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Dutch Bengal

Dutch Bengal

Flag of Bengal, Dutch
Coat of arms of Bengal, Dutch
Coat of arms
StatusDutch colony
CapitalPipely (1627–1635)
Hugli-Chuchura (1635–1825)
Common languagesDutch
• 1655–1658
Pieter Sterthemius
• 1724–1727
Abraham Patras
• 1785–1792
Isaac Titsingh
• 1792–1795
Cornelis van Citters Aarnoutszoon
Historical eraImperialism
• Establishment of a trading post at Pipely
Preceded by
Succeeded by
Portuguese India
British India

Bengal was a directorate of the Dutch East India Company in Mughal Bengal between 1610 until the company's liquidation in 1800. It then became a colony of the Kingdom of the Netherlands until 1825, when it was relinquished to the British according to the Anglo-Dutch Treaty of 1824. Dutch presence in the region started by the establishment of a trading post at Pipili in the mouth of Subarnarekha river in Odisha. The former colony is part of what is today called Dutch India.[1] 50% of textiles and 80% of silks were imported from Bengal to the Dutch Empire.[2]


Dutch East India Company factory in Hugli-Chuchura, Bengal. Painting by Hendrik van Schuylenburgh, 1665

From 1615 onwards, the Dutch East India Company traded with Bengals. In 1627, a trading post was established in Pipely. In 1635 a settlement was established at Chinsurah[3] adjacent to Hooghly to trade in opium, salt, muslin and spices. They built a fort called Fort Gustavus, a church and several other buildings. A famous Frenchman, General Perron who served as military advisor to the Mahrattas, settled in this Dutch colony and built a large house here.

Trade thrived in Mughal Empire's most developed region Bengal Subah in the early eighteenth century, to such an extent that the administrators of the Dutch East India Company allowed Hooghly-Chinsura in 1734 to trade directly with the Dutch Republic, instead of first delivering their goods to Batavia. The only other Dutch East India Company settlement to have this right was Dutch Ceylon.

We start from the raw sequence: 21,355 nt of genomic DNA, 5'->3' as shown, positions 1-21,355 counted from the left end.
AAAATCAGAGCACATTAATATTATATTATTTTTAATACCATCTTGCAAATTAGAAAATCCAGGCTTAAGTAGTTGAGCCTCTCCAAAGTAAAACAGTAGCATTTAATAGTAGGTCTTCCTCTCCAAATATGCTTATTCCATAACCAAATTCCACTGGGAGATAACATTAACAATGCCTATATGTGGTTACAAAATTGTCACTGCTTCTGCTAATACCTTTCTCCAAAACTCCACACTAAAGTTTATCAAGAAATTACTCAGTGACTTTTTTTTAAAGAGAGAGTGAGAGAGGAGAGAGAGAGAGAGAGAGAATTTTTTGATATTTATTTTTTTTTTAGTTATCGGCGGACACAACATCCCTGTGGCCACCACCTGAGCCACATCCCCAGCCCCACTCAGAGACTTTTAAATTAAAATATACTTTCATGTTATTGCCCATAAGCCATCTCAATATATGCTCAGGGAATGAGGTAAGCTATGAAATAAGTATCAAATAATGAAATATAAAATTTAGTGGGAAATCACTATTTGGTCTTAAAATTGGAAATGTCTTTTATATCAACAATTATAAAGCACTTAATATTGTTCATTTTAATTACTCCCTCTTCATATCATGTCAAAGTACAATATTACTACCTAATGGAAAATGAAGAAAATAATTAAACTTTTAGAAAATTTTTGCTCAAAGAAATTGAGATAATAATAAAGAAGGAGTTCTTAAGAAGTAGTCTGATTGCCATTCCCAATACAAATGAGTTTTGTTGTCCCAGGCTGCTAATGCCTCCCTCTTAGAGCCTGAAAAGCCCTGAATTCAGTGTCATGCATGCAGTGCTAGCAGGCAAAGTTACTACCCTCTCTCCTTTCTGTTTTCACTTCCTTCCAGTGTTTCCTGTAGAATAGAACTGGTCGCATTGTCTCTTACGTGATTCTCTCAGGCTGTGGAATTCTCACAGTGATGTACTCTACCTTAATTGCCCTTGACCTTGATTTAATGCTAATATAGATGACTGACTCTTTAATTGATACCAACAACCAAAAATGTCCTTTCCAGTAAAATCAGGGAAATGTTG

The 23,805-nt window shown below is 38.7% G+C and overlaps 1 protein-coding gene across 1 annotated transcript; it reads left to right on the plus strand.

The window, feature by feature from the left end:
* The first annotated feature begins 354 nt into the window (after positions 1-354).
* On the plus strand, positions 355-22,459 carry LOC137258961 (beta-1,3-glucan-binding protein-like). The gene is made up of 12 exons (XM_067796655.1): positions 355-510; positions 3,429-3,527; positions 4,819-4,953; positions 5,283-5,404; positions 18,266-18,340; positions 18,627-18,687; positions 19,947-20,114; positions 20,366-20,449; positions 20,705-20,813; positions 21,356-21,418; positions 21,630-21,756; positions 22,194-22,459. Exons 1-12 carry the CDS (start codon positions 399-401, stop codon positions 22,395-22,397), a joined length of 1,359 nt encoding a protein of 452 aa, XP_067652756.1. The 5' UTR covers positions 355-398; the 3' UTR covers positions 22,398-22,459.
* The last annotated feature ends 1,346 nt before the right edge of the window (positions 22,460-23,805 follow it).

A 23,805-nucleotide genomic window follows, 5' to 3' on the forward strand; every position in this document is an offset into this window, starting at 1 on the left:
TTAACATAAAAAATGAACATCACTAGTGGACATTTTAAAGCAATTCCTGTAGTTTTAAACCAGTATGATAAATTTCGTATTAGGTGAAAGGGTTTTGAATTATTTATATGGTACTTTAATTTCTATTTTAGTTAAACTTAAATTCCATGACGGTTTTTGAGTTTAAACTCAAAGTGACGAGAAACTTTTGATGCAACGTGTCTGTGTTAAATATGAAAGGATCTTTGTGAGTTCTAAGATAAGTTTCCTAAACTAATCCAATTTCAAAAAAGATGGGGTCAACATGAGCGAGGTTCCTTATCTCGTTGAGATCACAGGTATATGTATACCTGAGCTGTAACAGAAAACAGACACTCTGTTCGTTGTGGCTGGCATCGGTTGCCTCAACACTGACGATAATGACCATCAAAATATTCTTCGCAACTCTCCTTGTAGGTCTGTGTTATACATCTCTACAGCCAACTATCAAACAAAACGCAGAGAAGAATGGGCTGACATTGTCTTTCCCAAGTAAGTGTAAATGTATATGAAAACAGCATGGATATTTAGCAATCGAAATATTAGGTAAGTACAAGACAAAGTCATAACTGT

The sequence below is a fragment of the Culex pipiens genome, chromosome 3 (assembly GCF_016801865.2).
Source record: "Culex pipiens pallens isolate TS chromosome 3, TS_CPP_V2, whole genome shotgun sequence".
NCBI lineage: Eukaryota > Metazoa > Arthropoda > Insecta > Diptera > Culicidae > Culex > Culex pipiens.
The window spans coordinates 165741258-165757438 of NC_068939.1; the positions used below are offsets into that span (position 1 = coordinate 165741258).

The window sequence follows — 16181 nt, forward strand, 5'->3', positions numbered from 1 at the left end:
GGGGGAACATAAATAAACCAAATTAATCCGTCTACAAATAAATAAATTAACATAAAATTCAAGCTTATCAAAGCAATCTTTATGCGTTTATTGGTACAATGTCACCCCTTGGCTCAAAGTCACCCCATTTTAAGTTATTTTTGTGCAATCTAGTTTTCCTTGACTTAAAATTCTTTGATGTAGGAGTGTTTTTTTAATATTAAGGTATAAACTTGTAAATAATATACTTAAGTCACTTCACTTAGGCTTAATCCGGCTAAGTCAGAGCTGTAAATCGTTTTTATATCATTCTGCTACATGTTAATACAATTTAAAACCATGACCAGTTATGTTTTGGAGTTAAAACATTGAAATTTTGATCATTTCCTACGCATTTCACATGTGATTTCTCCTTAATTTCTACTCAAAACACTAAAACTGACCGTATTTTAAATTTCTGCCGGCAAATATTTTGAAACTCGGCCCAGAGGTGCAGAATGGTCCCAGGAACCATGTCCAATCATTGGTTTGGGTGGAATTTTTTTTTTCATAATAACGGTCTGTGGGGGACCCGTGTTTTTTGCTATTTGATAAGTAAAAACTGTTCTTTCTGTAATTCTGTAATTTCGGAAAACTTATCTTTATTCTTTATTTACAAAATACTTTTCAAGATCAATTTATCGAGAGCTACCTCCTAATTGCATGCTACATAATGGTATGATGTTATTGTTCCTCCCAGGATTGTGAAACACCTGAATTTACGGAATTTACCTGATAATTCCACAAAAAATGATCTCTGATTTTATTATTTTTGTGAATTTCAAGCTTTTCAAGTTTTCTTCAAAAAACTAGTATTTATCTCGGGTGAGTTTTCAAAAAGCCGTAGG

Dutch control over Bengal was waning in the face of Anglo-French rivalry in India in the middle of the eighteenth century, and their status in Bengal was reduced to that of a minor power with the British victory in the Battle of Plassey in 1757.

Dutch Bengal was occupied by British forces in 1795, owing to the Kew Letters written by Dutch stadtholder William V, Prince of Orange, to prevent the colony from being occupied by France. The Anglo-Dutch Treaty of 1814 restored the colony to Dutch rule, but with the desire to divide the Indies into two separate spheres of influence, the Dutch ceded all their establishment on the Indian peninsula to the British with the Anglo-Dutch Treaty of 1824.


Fort Gustavus has since been obliterated from the face of Chinsurah and the church collapsed recently due to disuse, but much of the Dutch heritage remains. These include the Dutch cemetery, the old barracks (now Chinsurah Court), the Governor's residence, General Perron's house, now the Chinsurah College known as Hooghly Mohsin College and the old Factory Building, now the office of the Divisional Commissioner. Hugli-Chinsurah is now the district town of the Hooghly district in modern West Bengal.

Trading posts

Map of the main trading posts of Dutch Bengal
Map of the main trading posts of Dutch Bengal (Note: Patna and Dhaka slightly out of position)

Dutch settlements in Bengal include:

See also


  1. ^ De VOC site - Bengalen
  2. ^ Om Prakash, "Empire, Mughal", History of World Trade Since 1450, edited by John J. McCusker, vol. 1, Macmillan Reference USA, 2006, pp. 237–240, World History in Context. Retrieved 3 August 2017
  3. ^ "The Dutch Cemetery in Chinsurah". Retrieved 21 April 2017.

Further reading

  • Lequin, Frank. (1982). Het personeel van de Verenigde Oost-Indische Compagnie in Azie in de achttiende eeuw, meer in het bijzonder in de vestiging Bengalen (The staff of the Dutch East India Company in Asia in the eighteenth century, in particular the establishment in Bengal). Thesis (Ph. D.), University of Leiden. ISBN 9789090000947; OCLC 13375077

External links